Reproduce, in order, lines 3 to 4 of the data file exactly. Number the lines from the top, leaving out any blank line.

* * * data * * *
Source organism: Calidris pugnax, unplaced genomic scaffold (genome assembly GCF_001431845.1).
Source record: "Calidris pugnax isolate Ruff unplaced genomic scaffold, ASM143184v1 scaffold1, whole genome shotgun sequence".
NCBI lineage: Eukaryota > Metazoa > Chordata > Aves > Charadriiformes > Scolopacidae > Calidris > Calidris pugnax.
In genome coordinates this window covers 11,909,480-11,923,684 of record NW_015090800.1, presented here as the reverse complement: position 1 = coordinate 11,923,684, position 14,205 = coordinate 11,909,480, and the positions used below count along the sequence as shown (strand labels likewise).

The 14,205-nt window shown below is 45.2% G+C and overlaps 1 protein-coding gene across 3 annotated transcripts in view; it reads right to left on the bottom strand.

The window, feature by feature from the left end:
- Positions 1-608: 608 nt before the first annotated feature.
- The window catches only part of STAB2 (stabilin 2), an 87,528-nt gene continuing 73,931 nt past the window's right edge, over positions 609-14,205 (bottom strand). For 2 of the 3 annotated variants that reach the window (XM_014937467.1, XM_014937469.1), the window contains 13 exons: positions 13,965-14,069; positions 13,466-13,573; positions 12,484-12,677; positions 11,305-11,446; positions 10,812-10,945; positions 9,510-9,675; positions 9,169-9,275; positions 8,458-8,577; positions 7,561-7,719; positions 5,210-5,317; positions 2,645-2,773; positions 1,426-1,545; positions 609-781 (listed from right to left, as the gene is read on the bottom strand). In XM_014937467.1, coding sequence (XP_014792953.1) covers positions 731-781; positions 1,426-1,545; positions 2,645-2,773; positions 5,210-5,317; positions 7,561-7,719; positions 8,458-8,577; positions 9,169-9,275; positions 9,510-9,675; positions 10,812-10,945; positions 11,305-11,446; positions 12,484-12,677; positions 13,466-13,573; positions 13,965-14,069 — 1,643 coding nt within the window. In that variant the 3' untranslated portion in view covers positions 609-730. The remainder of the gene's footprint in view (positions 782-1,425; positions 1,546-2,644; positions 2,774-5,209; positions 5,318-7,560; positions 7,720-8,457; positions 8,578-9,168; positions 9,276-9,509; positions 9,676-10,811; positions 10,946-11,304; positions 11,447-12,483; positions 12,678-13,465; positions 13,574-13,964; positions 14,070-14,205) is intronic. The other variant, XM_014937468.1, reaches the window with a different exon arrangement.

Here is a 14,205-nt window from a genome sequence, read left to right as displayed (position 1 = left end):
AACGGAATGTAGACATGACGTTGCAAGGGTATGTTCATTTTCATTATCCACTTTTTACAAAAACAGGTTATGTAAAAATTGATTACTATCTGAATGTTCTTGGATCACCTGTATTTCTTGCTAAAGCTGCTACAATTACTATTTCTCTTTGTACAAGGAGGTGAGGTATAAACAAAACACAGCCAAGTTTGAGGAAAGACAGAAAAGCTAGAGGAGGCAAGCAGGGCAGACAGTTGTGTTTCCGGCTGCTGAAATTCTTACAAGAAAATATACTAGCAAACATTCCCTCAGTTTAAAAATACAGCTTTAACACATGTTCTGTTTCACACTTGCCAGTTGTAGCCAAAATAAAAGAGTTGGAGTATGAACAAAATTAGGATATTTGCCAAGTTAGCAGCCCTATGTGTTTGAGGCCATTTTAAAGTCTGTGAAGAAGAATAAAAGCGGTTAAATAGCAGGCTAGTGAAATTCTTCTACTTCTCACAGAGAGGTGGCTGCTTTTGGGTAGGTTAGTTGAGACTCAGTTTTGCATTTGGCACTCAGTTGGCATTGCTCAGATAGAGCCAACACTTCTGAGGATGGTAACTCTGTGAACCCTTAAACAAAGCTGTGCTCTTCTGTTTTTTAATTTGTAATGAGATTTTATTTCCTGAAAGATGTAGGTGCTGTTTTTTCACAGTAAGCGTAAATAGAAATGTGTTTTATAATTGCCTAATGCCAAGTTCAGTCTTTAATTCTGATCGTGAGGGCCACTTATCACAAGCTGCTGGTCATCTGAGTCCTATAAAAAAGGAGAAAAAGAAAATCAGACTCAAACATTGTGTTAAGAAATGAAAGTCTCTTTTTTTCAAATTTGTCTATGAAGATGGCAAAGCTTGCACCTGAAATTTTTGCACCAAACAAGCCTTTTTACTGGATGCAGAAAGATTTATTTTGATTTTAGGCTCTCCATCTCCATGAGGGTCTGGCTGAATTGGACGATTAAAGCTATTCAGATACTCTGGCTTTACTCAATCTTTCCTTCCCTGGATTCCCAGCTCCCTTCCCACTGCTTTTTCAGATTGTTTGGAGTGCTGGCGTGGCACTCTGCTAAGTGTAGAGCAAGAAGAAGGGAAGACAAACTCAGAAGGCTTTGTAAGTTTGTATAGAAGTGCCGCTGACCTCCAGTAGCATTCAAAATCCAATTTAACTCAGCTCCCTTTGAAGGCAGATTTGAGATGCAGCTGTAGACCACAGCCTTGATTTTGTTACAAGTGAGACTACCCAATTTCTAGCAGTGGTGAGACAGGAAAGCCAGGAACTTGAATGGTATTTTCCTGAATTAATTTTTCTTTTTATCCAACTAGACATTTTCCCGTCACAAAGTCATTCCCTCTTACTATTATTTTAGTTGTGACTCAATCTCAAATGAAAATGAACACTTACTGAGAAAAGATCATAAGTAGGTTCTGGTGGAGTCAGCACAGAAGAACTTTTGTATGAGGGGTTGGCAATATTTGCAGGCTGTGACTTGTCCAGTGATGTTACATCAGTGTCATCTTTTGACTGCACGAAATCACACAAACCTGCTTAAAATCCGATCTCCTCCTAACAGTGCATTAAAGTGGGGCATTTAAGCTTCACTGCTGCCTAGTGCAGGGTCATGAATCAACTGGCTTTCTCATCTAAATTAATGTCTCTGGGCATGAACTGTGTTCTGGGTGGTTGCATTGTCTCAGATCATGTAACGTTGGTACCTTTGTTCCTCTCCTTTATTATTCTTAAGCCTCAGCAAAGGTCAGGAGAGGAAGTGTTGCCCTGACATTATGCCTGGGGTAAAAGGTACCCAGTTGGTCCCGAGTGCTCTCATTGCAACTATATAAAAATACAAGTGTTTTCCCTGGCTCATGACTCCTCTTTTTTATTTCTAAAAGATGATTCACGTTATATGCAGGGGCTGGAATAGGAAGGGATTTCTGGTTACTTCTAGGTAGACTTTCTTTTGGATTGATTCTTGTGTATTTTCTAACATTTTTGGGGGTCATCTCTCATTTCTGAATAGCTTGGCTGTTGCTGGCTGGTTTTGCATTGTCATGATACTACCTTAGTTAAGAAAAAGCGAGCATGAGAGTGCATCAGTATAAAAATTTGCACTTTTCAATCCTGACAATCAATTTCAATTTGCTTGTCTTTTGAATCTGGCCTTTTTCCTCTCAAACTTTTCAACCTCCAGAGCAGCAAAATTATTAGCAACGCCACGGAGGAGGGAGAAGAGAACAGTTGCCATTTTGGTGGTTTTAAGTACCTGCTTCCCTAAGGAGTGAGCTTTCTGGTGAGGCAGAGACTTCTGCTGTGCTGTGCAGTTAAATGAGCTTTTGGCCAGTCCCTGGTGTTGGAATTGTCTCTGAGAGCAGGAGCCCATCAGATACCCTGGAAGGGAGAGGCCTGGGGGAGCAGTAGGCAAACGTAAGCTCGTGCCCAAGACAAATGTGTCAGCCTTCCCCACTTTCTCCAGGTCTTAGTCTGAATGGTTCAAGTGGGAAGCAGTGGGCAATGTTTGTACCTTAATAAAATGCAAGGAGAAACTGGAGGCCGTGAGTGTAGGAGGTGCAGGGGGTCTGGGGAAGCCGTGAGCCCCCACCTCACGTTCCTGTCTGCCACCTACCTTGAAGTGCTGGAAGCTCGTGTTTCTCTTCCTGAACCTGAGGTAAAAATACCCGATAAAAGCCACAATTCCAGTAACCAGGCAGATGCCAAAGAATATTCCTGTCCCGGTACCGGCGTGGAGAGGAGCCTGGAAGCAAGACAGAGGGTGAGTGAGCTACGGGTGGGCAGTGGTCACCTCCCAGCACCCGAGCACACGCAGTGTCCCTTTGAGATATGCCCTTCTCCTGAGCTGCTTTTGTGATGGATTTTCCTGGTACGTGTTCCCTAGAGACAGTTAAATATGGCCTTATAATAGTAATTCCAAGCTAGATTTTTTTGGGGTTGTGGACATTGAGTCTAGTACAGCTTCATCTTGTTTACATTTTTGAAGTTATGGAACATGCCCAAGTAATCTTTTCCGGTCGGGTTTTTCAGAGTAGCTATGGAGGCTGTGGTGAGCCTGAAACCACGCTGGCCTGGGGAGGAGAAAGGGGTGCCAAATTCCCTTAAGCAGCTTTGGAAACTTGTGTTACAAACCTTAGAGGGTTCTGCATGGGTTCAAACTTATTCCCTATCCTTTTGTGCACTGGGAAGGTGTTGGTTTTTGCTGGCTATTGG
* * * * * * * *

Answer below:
NCBI lineage: Eukaryota > Metazoa > Chordata > Aves > Charadriiformes > Scolopacidae > Calidris > Calidris pugnax.
In genome coordinates this window covers 11,909,480-11,923,684 of record NW_015090800.1, presented here as the reverse complement: position 1 = coordinate 11,923,684, position 14,205 = coordinate 11,909,480, and the positions used below count along the sequence as shown (strand labels likewise).